A few flat to a little more than a dime higher western points notwithstanding, most of the cash market continued to sink Monday as what appeared to be the last vestiges of winter weather receded into the distance. Although one forecaster believed winter had one last blast of cold conditions left in it for next week, most traders were discounting any major surge of demand before spring officially arrives March 20.

Following Florida Gas Transmission’s (FGT) weekend elimination of an Overage Alert Day (see Transportation Notes), the Florida citygate was way out in front of Monday’s softness with a plunge of about 55 cents. Otherwise losses were limited to a range of a little less than a nickel to a little more than 20 cents.

Besides the FGT action, MRT said warm weather in its service area was responsible for its implementation of a System Protection Warning during the weekend (see Transportation Notes).

The 1.8-cent gain by April futures Friday obviously provided little support for Monday’s cash market, and traders will have negative screen guidance Tuesday after the prompt-month contract fell 6.6 cents Monday (see related story).

Sub-freezing lows were relatively rare in Tuesday forecasts outside the Rockies, Canada and parts of the upper Northeast and northern Plains. Indeed, much of the South can look forward to highs near 70 for a while.

Northern Natural Gas indicated how much the Upper Midwest is beginning to warm up, saying that with a normal system-weighted temperature of 30 degrees at this time of year, it was projecting averages of 36 Sunday, 37 Monday and 40 each Tuesday and Wednesday.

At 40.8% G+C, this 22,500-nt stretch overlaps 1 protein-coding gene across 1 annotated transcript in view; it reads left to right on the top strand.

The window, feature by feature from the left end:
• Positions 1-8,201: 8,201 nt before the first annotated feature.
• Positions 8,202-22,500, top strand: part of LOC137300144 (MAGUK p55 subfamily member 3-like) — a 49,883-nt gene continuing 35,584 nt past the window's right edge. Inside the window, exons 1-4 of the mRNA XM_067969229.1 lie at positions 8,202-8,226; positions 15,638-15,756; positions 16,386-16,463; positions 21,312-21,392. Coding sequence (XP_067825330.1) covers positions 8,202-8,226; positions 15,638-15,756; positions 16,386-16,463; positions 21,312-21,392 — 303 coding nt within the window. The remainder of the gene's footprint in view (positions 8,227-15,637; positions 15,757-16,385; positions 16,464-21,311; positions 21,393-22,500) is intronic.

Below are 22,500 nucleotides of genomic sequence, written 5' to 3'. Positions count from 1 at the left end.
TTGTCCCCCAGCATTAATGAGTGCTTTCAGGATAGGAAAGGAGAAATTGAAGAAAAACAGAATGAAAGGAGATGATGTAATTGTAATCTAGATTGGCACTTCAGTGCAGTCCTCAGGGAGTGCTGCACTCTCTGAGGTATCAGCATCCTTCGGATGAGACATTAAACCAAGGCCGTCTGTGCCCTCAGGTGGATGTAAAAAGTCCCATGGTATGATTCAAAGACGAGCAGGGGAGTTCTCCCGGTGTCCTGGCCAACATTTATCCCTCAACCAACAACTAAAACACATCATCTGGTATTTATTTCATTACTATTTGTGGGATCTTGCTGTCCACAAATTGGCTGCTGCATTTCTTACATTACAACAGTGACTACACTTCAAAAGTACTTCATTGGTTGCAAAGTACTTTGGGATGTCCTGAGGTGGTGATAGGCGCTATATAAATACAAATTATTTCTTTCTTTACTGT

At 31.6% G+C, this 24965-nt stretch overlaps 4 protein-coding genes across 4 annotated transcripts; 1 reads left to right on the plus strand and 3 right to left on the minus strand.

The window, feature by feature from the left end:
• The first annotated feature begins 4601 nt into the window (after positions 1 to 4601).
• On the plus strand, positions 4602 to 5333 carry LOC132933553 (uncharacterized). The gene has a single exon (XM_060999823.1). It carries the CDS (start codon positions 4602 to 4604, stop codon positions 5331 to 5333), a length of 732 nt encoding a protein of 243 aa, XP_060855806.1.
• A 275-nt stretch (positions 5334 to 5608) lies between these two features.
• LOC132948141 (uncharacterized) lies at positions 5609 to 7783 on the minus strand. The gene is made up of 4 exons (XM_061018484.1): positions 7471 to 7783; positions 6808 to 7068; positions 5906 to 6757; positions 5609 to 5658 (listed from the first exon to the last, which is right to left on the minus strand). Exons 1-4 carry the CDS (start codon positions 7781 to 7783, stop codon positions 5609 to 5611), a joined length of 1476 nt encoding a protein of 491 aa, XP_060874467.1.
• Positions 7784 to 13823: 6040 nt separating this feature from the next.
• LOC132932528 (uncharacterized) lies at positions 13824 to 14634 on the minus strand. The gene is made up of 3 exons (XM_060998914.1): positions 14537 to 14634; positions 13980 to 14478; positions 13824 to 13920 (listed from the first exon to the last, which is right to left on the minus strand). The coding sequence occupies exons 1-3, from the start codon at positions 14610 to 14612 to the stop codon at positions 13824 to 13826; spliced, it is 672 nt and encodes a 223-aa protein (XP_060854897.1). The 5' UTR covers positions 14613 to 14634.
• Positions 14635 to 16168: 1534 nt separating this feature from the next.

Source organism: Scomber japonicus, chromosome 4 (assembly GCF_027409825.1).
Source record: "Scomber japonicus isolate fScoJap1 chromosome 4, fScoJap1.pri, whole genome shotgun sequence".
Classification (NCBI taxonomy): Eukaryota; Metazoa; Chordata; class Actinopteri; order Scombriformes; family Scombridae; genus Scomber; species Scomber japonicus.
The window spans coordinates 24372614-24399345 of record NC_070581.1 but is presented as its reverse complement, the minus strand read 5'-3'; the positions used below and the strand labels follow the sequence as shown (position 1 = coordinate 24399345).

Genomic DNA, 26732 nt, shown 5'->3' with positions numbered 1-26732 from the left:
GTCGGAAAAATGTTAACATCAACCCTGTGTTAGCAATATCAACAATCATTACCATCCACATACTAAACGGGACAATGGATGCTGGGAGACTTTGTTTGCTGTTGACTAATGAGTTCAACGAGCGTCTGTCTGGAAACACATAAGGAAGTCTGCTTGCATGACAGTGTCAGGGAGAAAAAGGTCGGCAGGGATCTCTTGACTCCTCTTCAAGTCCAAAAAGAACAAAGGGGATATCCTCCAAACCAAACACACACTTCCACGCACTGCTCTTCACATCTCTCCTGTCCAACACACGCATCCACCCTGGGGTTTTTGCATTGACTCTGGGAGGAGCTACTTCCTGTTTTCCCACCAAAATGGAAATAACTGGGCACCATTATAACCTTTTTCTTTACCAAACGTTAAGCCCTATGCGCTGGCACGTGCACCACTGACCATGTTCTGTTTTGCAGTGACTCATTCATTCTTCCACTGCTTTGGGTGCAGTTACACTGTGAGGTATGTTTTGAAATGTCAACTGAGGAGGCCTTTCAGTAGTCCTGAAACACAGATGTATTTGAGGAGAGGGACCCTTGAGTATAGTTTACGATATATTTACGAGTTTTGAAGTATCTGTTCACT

The Weather 2000 forecasting service said a much-anticipated March thaw has commenced for the eastern half of the U.S., but it “will only last a few days.” And despite having net seasonable winter temperatures, Chicago has been remarkably consistent, Weather 2000 said, in registering its 96th consecutive day Sunday without ever reaching 50 degrees, the longest such streak since the 1978-1979 winter.

A Midwestern utility buyer confirmed that his area is “starting to thaw out.” That means heating loads are down for the company, he said, but personally it was nice to have more spring-like conditions arriving. It was a “pretty rough winter, but we’re at the end of it,” he said. The area will be seeing temperatures around 50 this week, he added, so there’s not much chance of a price rally.

A marketer in the Upper Midwest also said temperatures in the 50s Monday were about 10 degrees above normal for her area. Despite the warmer weather, her company was still buying small amounts of spot gas for customers but might be able to cease purchases pretty soon.

The Baker Hughes Rotary Rig Count showed a leap of 21 drilling rigs to 926 seeking natural gas in the U.S. during the week ending March 5. Three units left the Gulf of Mexico search, Baker Hughes said, but that was well outweighed by an onshore increase of 24. Its latest tally was 5% higher than a month ago and, showing an increase from the year-ago level for the first time in about a year, was up 1% from March 6, 2009.

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